Anti-choice leader Mike Gonidakis said Monday that he would remove himself from deciding a complaint against a local abortion provider after several groups asked that he resign as president of the State of Ohio Medical Board.

The Associated Press first reported news of Gonidakis’ decision, which came after several pro-choice groups said he should step down from the medical board because he had a conflict of interest in the pending complaint.

The complaint, filed by Dayton Right to Life on August 3, alleged that three abortion providers working at Women’s Med Center in Dayton violated state law and forced an abortion on a patient that was incapable of withdrawing her consent due to a drug overdose.

Ohio Right to Life issued a news release the same day Dayton Right to Life filed its complaint, featuring a quotation from its executive director saying that local pro-choice advocates forfeit “whatever tinge of credibility” it had if it refused to condemn what allegedly happened at Women’s Med Center.

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Gonidakis, the president of Ohio Right to Life, had then forwarded a copy of the news release to ProgressOhio Executive Director Sandy Theis with a note saying, “Sandy…. Will you finally repudiate the industry for which you so proudly support? So much for ‘women’s health’. So sad.”

On Friday, ProgressOhio, along with eight other groupsDoctors for Health Care Solutions, Common Cause Ohio, the Ohio National Organization for Women, Innovation Ohio, the Ohio House Democratic Women’s Caucus, the National Council of Jewish Women, Democratic Voices of Ohio, and Ohio Voice—responded to Gonidakis’ public and private commentary by writing a letter to the medical board asking that he resign.

In the letter, representatives from those groups shared comments made by Gonidakis and said he lacked the objectivity required to remain a member of the medical board. The letter’s undersigned said the board should take whatever steps necessary to force Gonidakis’ resignation if he failed to resign.

Contacted for comment, the medical board did not respond by press time.

The Ohio Medical Board protects the public by licensing and regulating physicians and other health-care professionals in part by reviewing complaints such as the one filed by Dayton Right to Life.

The decision-making body includes three non-physician consumer members and nine physicians who serve five-year terms when fully staffed. Currently, 11 citizens serve on the board.

Gonidakis, appointed in 2012 by Ohio Gov. John Kasich, is a consumer member of the board and lacks medical training.

Theis told Rewire in a telephone interview that the letter’s undersigned did not include groups like NARAL Pro-Choice and Planned Parenthood in its effort to highlight the conflict with Gonidakis.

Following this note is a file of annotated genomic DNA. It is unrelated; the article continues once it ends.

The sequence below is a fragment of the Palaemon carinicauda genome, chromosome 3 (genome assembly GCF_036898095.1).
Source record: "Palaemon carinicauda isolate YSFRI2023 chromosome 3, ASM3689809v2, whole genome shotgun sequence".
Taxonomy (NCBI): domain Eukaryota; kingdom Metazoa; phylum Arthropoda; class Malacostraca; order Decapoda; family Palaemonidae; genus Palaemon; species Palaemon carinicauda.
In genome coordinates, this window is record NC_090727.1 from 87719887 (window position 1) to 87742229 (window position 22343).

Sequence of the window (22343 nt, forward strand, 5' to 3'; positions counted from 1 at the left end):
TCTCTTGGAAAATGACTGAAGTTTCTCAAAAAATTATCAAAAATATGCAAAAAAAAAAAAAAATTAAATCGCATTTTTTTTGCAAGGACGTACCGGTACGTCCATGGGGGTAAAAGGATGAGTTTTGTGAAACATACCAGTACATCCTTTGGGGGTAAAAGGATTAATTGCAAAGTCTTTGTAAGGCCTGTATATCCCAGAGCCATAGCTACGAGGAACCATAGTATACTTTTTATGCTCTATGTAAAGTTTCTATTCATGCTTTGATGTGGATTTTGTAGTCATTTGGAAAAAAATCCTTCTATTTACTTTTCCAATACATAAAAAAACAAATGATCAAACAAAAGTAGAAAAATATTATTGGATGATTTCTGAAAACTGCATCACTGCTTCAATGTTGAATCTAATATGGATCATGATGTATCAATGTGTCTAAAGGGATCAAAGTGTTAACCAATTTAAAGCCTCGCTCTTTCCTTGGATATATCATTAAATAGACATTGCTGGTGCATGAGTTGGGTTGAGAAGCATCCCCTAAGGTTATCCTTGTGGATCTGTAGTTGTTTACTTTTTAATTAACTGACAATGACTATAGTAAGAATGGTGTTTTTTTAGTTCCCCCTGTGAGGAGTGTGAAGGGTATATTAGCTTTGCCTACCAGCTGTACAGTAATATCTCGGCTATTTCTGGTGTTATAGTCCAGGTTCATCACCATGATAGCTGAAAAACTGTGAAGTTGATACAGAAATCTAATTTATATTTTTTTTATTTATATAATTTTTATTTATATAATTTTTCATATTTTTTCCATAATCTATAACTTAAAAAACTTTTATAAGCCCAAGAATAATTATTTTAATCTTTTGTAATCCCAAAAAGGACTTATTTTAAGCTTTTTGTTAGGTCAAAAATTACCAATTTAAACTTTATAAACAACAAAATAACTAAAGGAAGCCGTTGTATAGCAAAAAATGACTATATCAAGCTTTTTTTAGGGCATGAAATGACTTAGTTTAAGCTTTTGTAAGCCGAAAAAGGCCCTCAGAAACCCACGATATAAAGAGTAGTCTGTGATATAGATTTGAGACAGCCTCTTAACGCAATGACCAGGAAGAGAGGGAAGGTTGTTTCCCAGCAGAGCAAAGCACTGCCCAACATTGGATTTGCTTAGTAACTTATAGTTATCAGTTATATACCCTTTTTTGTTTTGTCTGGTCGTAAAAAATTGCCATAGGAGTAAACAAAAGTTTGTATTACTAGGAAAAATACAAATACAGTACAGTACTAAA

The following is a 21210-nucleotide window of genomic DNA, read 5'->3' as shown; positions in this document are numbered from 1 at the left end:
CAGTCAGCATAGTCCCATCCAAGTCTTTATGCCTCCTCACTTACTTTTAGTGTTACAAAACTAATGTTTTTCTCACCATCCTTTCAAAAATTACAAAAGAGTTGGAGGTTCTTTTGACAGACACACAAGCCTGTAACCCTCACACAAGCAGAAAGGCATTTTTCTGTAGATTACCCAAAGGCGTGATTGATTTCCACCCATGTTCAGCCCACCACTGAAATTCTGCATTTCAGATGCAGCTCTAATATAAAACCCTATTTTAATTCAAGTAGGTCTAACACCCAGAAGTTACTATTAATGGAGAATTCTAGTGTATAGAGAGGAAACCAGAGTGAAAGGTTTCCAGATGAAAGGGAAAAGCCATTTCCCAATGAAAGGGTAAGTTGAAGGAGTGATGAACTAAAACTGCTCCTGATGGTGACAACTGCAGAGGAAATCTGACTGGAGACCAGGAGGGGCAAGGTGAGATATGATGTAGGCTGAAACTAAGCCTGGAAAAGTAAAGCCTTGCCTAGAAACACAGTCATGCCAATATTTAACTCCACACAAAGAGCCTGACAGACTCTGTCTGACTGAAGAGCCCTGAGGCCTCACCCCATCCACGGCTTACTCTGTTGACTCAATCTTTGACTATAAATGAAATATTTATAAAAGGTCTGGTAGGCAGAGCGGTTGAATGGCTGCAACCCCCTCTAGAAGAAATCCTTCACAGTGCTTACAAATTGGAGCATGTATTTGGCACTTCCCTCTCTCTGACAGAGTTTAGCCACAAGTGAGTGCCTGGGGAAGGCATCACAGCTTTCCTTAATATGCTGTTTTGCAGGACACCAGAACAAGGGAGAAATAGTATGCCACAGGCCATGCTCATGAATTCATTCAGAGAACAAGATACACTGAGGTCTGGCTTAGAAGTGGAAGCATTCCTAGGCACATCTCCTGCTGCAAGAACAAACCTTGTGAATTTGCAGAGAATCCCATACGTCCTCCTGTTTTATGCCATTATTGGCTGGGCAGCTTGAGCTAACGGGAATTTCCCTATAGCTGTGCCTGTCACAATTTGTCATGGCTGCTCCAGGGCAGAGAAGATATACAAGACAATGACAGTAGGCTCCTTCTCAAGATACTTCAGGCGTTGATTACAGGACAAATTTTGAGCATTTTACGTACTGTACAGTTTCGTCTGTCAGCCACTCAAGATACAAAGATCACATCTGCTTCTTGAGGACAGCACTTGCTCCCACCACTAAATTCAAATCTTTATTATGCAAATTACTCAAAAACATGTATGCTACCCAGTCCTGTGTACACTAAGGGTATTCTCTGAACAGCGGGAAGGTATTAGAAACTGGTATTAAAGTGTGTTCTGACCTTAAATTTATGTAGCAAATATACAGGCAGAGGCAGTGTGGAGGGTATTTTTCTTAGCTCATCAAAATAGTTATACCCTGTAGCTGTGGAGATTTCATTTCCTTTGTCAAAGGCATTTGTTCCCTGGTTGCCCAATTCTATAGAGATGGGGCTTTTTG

“We wanted it to be about ethics” and not about abortion politics, Theis explained to Rewire.

Theis said Gonidakis had publicly condemned three licensed doctors from Women’s Med Center without engaging the providers or hearing the facts about the alleged incident.

“He put his point out there on Main Street having only heard the view of Dayton Right to Life,” Theis said. “In court, a judge who does something like that would have been thrown off the bench.”

Arthur Lavin, co-chairman of Doctors for Health Care Solutions, told the Associated Press the medical board should be free from politics.

Theis said ProgressOhio also exercised its right to file a complaint with the Ohio Ethics Commission to have Gonidakis removed because Theis had first-hand knowledge of his ethical wrongdoing.

The 29-page complaint, obtained by Rewire, details Gonidakis’ association with anti-choice groups and includes a copy of the email he sent to Theis.

Common Cause Ohio was the only group that co-signed the letter that is decidedly not pro-choice. A policy analyst from the nonpartisan organization told the Columbus Dispatch that Common Cause was not for or against abortion, but had signed the letter because a clear conflict of interest exists on the state’s medical board.

News Politics

Missouri ‘Witch Hunt Hearings’ Modeled on Anti-Choice Congressional Crusade

Christine Grimaldi

Missouri state Rep. Stacey Newman (D) said the Missouri General Assembly's "witch hunt hearings" were "closely modeled" on those in the U.S. Congress. Specifically, she drew parallels between Republicans' special investigative bodies—the U.S. House of Representatives’ Select Investigative Panel on Infant Lives and the Missouri Senate’s Committee on the Sanctity of Life.